Me But don't you think that all these prime ministers deliberately try to get the police to drag their feet about investigating the whole [phone-hacking] thing because they don't want to upset Murdoch?
Him Yeah. There's that . . . You also work a lot with policemen as well . . . One of the early stories was [and here he names a much-loved TV actress in her sixties] used to be a street walker - whether or not she was, but that's the tip.
Me and Chum MLTVA?!
Me I can't believe it. Oh no!
Chum Really??
Him Yeah. Well, not now . . .
Chum Oh, it'd be so much better if it was now.
Him So I asked a copper to get his hands on the phone files, but because it's only a caution it's not there any more. So that's the tip . . . it's a policeman ringing up a tabloid reporter and asking him for ten grand because this girl had been cautioned right at the start of his career. And then I ask another policemen to go and check the records . . . So that's happening regularly. So the police don't particularly want to investigate.
Me But do you think they're going to have to now?
Him I mean - 20 per cent of the Met has taken backhanders from tabloid hacks. So why would they want to open up that can of worms? . . . And what's wrong with that, anyway? It doesn't hurt anyone particularly. I mean, it could hurt someone's career - but isn't that the dance with the devil you have to play?
Me Well, I suppose the fact that they're dragging their feet while investigating a mass of phone-hacking - which is a crime - some people would think is a bit depressing about the police.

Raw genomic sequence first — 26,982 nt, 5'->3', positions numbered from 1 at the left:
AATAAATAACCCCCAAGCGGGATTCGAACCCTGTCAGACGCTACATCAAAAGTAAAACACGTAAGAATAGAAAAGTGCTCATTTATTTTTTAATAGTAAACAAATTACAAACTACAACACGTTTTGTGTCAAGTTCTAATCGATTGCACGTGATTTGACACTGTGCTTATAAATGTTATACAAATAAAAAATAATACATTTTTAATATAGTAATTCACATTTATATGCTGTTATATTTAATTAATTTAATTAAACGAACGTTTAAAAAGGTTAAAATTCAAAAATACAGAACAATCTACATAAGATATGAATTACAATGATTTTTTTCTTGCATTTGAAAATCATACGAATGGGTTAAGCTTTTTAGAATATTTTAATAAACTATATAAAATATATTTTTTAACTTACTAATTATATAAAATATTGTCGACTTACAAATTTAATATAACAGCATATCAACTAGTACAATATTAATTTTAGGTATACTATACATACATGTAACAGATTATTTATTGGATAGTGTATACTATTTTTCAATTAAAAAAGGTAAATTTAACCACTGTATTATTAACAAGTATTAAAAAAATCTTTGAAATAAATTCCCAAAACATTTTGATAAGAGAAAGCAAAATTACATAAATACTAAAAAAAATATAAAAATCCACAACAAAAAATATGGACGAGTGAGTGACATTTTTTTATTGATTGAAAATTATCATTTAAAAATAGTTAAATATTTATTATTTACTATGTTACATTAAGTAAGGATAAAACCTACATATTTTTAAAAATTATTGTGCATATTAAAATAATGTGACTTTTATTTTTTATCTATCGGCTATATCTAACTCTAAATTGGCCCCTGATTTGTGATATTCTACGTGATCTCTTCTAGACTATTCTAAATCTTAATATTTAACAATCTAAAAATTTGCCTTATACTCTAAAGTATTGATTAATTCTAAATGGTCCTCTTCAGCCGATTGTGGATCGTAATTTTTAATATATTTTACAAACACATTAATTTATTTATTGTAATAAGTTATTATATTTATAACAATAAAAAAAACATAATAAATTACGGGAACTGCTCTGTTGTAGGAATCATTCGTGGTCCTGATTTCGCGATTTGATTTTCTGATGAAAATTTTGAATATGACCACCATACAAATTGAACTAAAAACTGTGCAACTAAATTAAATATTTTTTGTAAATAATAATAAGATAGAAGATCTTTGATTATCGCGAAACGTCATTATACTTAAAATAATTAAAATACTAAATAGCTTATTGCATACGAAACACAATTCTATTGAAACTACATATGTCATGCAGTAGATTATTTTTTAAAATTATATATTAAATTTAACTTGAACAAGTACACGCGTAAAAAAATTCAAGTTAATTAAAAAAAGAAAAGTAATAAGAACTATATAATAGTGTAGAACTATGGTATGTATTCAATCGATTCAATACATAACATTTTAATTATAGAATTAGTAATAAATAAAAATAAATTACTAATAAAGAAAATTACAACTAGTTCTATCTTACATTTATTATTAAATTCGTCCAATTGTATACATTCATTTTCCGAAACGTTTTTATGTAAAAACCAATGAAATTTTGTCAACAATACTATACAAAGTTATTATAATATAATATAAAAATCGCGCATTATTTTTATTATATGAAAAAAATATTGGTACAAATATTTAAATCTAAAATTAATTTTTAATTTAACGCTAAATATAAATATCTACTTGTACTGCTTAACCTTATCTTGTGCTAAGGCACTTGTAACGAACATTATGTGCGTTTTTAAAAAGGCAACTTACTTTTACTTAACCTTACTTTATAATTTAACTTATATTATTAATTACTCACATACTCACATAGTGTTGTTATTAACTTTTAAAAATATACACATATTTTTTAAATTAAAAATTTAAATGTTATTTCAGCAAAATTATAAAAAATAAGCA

Him But then - should it be a crime? I mean, scanning never used to be a crime. Why should it be? You're transmitting your thoughts and your voice over the airwaves. How can you not expect someone to just stick up an aerial and listen in?
Me So if someone was on a landline and you had a way of tapping in . . .
Him Much harder to do.
Me But if you could, would you think that was illegal? Do you think that should be illegal?
Him I'd have to say quite possibly, yeah. I'd say that should be illegal.
Me But a mobile phone - a digital phone . . . you'd say it'd be all right to tap that?
Him I'm not sure about that. So we went from a point where anyone could listen in to anything. Like you, me, journalists could listen in to corrupt politicians, and this is why we have a reasonably fair society and a not particularly corrupt or criminal prime minister, whereas other countries have Gaddafi. Do you think it's right the only person with a decent digital scanner these days is the government? Whereas 20 years ago we all had a go? Are you comfortable that the only people who can listen in to you now are - is it MI5 or MI6?